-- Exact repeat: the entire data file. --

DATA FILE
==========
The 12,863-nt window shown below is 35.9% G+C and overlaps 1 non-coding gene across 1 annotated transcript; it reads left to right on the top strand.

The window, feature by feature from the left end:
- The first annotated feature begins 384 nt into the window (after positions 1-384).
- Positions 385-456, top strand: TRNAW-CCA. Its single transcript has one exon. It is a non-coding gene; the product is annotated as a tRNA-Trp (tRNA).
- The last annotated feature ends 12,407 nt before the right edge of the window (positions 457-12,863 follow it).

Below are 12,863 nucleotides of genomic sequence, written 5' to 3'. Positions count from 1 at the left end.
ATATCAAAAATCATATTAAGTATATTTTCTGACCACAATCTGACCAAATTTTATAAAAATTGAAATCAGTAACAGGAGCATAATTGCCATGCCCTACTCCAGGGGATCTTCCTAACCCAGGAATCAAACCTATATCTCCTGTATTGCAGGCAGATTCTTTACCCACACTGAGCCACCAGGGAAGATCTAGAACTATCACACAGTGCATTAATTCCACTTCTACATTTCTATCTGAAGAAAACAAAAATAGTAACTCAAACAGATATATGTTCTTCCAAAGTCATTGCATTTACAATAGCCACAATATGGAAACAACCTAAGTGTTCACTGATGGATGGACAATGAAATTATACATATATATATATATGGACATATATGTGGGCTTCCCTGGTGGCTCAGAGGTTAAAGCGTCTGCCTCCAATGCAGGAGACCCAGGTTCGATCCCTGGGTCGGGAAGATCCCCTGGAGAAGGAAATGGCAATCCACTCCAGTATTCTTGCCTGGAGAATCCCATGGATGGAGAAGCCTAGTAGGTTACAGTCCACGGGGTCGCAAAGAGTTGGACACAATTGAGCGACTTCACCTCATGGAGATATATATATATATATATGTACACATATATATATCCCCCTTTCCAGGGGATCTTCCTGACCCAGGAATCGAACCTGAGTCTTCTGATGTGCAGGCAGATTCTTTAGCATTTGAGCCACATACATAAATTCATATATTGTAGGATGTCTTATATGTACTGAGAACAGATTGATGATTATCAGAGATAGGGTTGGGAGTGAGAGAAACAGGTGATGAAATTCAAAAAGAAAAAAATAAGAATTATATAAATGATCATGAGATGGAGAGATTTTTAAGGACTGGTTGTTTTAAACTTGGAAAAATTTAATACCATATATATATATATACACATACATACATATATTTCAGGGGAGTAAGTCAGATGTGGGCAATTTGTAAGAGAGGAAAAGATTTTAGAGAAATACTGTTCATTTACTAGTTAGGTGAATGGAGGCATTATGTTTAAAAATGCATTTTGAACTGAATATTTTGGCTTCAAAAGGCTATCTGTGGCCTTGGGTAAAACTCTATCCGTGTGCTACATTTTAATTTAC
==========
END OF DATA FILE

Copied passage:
The 12,863-nt window shown below is 35.9% G+C and overlaps 1 non-coding gene across 1 annotated transcript; it reads left to right on the top strand.

The window, feature by feature from the left end:
- The first annotated feature begins 384 nt into the window (after positions 1-384).
- Positions 385-456, top strand: TRNAW-CCA. Its single transcript has one exon. It is a non-coding gene; the product is annotated as a tRNA-Trp (tRNA).
- The last annotated feature ends 12,407 nt before the right edge of the window (positions 457-12,863 follow it).

Below are 12,863 nucleotides of genomic sequence, written 5' to 3'. Positions count from 1 at the left end.
ATATCAAAAATCATATTAAGTATATTTTCTGACCACAATCTGACCAAATTTTATAAAAATTGAAATCAGTAACAGGAGCATAATTGCCATGCCCTACTCCAGGGGATCTTCCTAACCCAGGAATCAAACCTATATCTCCTGTATTGCAGGCAGATTCTTTACCCACACTGAGCCACCAGGGAAGATCTAGAACTATCACACAGTGCATTAATTCCACTTCTACATTTCTATCTGAAGAAAACAAAAATAGTAACTCAAACAGATATATGTTCTTCCAAAGTCATTGCATTTACAATAGCCACAATATGGAAACAACCTAAGTGTTCACTGATGGATGGACAATGAAATTATACATATATATATATATGGACATATATGTGGGCTTCCCTGGTGGCTCAGAGGTTAAAGCGTCTGCCTCCAATGCAGGAGACCCAGGTTCGATCCCTGGGTCGGGAAGATCCCCTGGAGAAGGAAATGGCAATCCACTCCAGTATTCTTGCCTGGAGAATCCCATGGATGGAGAAGCCTAGTAGGTTACAGTCCACGGGGTCGCAAAGAGTTGGACACAATTGAGCGACTTCACCTCATGGAGATATATATATATATATATGTACACATATATATATCCCCCTTTCCAGGGGATCTTCCTGACCCAGGAATCGAACCTGAGTCTTCTGATGTGCAGGCAGATTCTTTAGCATTTGAGCCACATACATAAATTCATATATTGTAGGATGTCTTATATGTACTGAGAACAGATTGATGATTATCAGAGATAGGGTTGGGAGTGAGAGAAACAGGTGATGAAATTCAAAAAGAAAAAAATAAGAATTATATAAATGATCATGAGATGGAGAGATTTTTAAGGACTGGTTGTTTTAAACTTGGAAAAATTTAATACCATATATATATATATACACATACATACATATATTTCAGGGGAGTAAGTCAGATGTGGGCAATTTGTAAGAGAGGAAAAGATTTTAGAGAAATACTGTTCATTTACTAGTTAGGTGAATGGAGGCATTATGTTTAAAAATGCATTTTGAACTGAATATTTTGGCTTCAAAAGGCTATCTGTGGCCTTGGGTAAAACTCTATCCGTGTGCTACATTTTAATTTAC